Project at a Glance
Title: Energy efficient, ultra low NOx industrial gas burners.
Principal Investigator / Author(s): Samuelsen, G.S.
Contractor: UC Irvine
Contract Number: 95-310
Research Program Area: Emissions Monitoring & Control
Topic Areas: Ambient Air Quality Stds, ICAT Grants / Technology, Stationary Sources
Reducing pollutant emissions from industrial burners is a prime concern in California, especially in regions that do not meet the National Ambient Air Quality Standards established by the federal government. The southern California air basin is a notorious example of such a "non-attainment" area for ozone, or "smog, " and carbon monoxide (CO). Controlling and reducing the pollutant emission of nitrogen oxides (NOx) is required to reduce ozone while carbon monoxide (CO) reduction is required to ensure energy efficient operation. Unfortunately, the simultaneous reduction of both NOx and CO in burner systems is often times incongruous and results in poor stability with limited operability. The purpose of this program, sponsored by the California Air Resources Board, the South Coast Air Quality Management District, and the California Institute for Energy Efficiency is to address this challenge of reducing NOx emissions while maintaining high efficiency for industrial, natural-gas fired burner applications. Three tasks are identified to achieve the program goals: (1) conduct support research and technology development on a model burner, including the advancement of the active control strategy for larger scales, including the measurement of air toxics to ensure that hazardous air pollutants are not increased as a result of low NOx operation, and (3) provide input to the burner manufacturers for practical applications and demonstrations based on the previous tasks findings.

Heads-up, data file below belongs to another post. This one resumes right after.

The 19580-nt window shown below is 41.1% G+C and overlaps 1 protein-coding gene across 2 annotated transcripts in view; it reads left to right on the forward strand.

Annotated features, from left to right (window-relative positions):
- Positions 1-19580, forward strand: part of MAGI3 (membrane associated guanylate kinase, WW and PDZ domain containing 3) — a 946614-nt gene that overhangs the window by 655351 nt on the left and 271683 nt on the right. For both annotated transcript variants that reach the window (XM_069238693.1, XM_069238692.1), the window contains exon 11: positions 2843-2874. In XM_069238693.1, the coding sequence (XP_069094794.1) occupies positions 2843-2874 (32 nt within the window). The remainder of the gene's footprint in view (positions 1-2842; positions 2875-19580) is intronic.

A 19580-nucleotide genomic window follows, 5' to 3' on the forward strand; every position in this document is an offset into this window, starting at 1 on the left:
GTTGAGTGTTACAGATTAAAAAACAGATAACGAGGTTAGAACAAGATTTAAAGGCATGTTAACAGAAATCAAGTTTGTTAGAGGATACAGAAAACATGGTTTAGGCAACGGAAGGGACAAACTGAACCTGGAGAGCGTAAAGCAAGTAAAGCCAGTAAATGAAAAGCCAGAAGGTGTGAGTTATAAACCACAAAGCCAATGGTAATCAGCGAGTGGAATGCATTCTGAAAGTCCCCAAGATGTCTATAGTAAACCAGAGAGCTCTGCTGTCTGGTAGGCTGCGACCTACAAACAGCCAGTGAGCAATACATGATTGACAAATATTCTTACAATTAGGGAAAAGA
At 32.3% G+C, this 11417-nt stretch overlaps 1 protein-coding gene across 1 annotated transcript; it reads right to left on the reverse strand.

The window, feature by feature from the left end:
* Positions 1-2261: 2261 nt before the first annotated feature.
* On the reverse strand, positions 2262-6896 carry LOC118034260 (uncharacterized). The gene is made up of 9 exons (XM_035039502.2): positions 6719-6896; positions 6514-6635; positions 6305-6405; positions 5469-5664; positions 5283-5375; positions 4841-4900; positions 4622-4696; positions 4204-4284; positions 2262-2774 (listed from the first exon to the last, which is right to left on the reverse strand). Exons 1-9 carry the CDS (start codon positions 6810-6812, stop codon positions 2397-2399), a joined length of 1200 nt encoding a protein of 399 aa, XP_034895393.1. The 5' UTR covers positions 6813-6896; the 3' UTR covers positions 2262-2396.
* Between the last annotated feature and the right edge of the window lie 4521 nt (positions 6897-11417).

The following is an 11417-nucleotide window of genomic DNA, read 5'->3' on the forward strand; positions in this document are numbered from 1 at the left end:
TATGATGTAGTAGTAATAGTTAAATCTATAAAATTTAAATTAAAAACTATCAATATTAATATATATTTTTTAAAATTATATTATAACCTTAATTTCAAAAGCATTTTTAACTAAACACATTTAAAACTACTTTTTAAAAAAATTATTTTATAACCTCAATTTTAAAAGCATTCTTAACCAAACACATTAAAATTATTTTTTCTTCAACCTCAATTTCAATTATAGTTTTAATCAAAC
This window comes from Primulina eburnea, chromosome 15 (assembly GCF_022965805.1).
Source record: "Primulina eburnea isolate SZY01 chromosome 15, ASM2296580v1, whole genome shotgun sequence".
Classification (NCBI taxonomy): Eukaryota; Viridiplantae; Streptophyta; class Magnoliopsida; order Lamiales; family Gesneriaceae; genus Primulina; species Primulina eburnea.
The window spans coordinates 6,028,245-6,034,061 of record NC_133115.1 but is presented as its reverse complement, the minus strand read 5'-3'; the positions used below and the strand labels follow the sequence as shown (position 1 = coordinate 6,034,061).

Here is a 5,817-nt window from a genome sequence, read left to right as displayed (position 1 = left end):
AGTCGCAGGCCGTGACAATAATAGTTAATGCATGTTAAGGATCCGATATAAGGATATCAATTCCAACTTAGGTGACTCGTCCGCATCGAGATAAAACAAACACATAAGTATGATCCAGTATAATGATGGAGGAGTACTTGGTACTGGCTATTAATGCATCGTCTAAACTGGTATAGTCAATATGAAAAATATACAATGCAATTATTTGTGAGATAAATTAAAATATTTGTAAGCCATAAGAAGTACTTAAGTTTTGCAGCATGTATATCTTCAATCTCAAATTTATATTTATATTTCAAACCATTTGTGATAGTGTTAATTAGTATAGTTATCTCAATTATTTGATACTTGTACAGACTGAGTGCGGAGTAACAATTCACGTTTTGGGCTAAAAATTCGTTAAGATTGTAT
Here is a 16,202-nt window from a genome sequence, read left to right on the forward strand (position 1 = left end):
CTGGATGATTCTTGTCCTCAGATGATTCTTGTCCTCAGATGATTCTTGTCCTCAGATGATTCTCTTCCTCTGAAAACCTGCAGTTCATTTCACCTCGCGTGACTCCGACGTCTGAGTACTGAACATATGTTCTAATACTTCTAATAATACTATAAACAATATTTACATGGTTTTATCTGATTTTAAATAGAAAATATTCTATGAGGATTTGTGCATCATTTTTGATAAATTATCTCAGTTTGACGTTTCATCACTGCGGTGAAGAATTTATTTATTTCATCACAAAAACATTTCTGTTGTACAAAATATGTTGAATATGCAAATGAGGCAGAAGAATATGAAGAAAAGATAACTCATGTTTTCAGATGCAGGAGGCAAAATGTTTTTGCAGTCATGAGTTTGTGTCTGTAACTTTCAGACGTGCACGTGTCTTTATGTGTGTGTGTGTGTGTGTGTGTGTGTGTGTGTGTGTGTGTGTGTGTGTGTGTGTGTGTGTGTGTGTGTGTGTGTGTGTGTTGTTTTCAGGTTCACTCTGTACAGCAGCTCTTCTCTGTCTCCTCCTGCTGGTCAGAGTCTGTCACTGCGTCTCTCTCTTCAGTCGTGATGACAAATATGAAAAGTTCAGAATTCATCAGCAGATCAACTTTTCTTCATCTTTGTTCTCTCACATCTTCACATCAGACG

All three tasks were successfully achieved during the course of the five year program. The major contributions from the program are described below.
* Established methodology and strategy for conducting mechanistic studies in complex systems.
* Determined that perfect premixing is not the optimum in terms of emissions and stability for the burner studied.
* Upgraded the active control methodology to include a modular design with improved hardware, software, and cost function.
* Demonstrated the active control system on an industrial burner from Coen
* Demonstrated effectiveness of statistical tool called design of experiments (DoE) for optimizing industrial burner hardware configurations.
* Provided data for burner manufacturers to use in present / future burner designs (see Task3).
* Provided input for design and testing of two commercial burner systems: Maxon SmartFire system and the Coen QLN burner.
* Established interaction and protocols for working with industrial partners with goal of commercializing research findings.
For questions regarding this research project, including available data and progress status, contact: Heather Choi at (916) 322-3893
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